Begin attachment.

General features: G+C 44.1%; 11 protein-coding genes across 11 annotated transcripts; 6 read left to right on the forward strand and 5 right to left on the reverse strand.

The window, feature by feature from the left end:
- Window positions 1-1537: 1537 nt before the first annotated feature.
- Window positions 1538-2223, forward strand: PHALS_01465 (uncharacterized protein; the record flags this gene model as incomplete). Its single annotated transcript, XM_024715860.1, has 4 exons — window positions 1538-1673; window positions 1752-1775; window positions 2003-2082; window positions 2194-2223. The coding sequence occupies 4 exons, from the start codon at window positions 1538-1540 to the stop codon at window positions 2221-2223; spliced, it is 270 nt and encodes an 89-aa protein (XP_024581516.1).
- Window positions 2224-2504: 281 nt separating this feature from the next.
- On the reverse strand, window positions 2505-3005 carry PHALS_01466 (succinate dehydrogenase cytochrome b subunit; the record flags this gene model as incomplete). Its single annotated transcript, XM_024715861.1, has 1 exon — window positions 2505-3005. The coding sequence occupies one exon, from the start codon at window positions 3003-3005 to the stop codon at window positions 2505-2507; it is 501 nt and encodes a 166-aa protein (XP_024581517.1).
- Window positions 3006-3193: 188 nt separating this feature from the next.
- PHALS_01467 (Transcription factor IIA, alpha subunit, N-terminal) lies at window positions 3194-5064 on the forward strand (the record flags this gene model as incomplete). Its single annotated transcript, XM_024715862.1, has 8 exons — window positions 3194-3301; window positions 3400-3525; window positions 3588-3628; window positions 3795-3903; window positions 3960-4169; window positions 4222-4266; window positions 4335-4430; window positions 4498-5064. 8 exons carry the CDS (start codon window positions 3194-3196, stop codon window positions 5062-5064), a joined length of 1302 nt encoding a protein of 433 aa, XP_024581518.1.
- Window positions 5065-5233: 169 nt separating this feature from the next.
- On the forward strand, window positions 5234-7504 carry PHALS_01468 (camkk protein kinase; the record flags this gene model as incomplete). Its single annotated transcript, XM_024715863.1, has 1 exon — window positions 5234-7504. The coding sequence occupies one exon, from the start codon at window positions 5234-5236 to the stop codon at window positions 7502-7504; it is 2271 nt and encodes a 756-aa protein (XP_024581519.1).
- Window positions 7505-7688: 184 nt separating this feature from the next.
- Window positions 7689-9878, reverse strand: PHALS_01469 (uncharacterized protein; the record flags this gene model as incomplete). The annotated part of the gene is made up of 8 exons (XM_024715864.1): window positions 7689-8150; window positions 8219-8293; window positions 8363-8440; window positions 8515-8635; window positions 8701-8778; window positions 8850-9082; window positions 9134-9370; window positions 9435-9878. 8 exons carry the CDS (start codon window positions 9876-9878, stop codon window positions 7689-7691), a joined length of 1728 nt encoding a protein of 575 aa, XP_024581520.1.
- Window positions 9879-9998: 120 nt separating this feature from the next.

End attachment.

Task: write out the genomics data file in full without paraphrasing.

General features: G+C 44.1%; 11 protein-coding genes across 11 annotated transcripts; 6 read left to right on the forward strand and 5 right to left on the reverse strand.

The window, feature by feature from the left end:
- Window positions 1-1537: 1537 nt before the first annotated feature.
- Window positions 1538-2223, forward strand: PHALS_01465 (uncharacterized protein; the record flags this gene model as incomplete). Its single annotated transcript, XM_024715860.1, has 4 exons — window positions 1538-1673; window positions 1752-1775; window positions 2003-2082; window positions 2194-2223. The coding sequence occupies 4 exons, from the start codon at window positions 1538-1540 to the stop codon at window positions 2221-2223; spliced, it is 270 nt and encodes an 89-aa protein (XP_024581516.1).
- Window positions 2224-2504: 281 nt separating this feature from the next.
- On the reverse strand, window positions 2505-3005 carry PHALS_01466 (succinate dehydrogenase cytochrome b subunit; the record flags this gene model as incomplete). Its single annotated transcript, XM_024715861.1, has 1 exon — window positions 2505-3005. The coding sequence occupies one exon, from the start codon at window positions 3003-3005 to the stop codon at window positions 2505-2507; it is 501 nt and encodes a 166-aa protein (XP_024581517.1).
- Window positions 3006-3193: 188 nt separating this feature from the next.
- PHALS_01467 (Transcription factor IIA, alpha subunit, N-terminal) lies at window positions 3194-5064 on the forward strand (the record flags this gene model as incomplete). Its single annotated transcript, XM_024715862.1, has 8 exons — window positions 3194-3301; window positions 3400-3525; window positions 3588-3628; window positions 3795-3903; window positions 3960-4169; window positions 4222-4266; window positions 4335-4430; window positions 4498-5064. 8 exons carry the CDS (start codon window positions 3194-3196, stop codon window positions 5062-5064), a joined length of 1302 nt encoding a protein of 433 aa, XP_024581518.1.
- Window positions 5065-5233: 169 nt separating this feature from the next.
- On the forward strand, window positions 5234-7504 carry PHALS_01468 (camkk protein kinase; the record flags this gene model as incomplete). Its single annotated transcript, XM_024715863.1, has 1 exon — window positions 5234-7504. The coding sequence occupies one exon, from the start codon at window positions 5234-5236 to the stop codon at window positions 7502-7504; it is 2271 nt and encodes a 756-aa protein (XP_024581519.1).
- Window positions 7505-7688: 184 nt separating this feature from the next.
- Window positions 7689-9878, reverse strand: PHALS_01469 (uncharacterized protein; the record flags this gene model as incomplete). The annotated part of the gene is made up of 8 exons (XM_024715864.1): window positions 7689-8150; window positions 8219-8293; window positions 8363-8440; window positions 8515-8635; window positions 8701-8778; window positions 8850-9082; window positions 9134-9370; window positions 9435-9878. 8 exons carry the CDS (start codon window positions 9876-9878, stop codon window positions 7689-7691), a joined length of 1728 nt encoding a protein of 575 aa, XP_024581520.1.
- Window positions 9879-9998: 120 nt separating this feature from the next.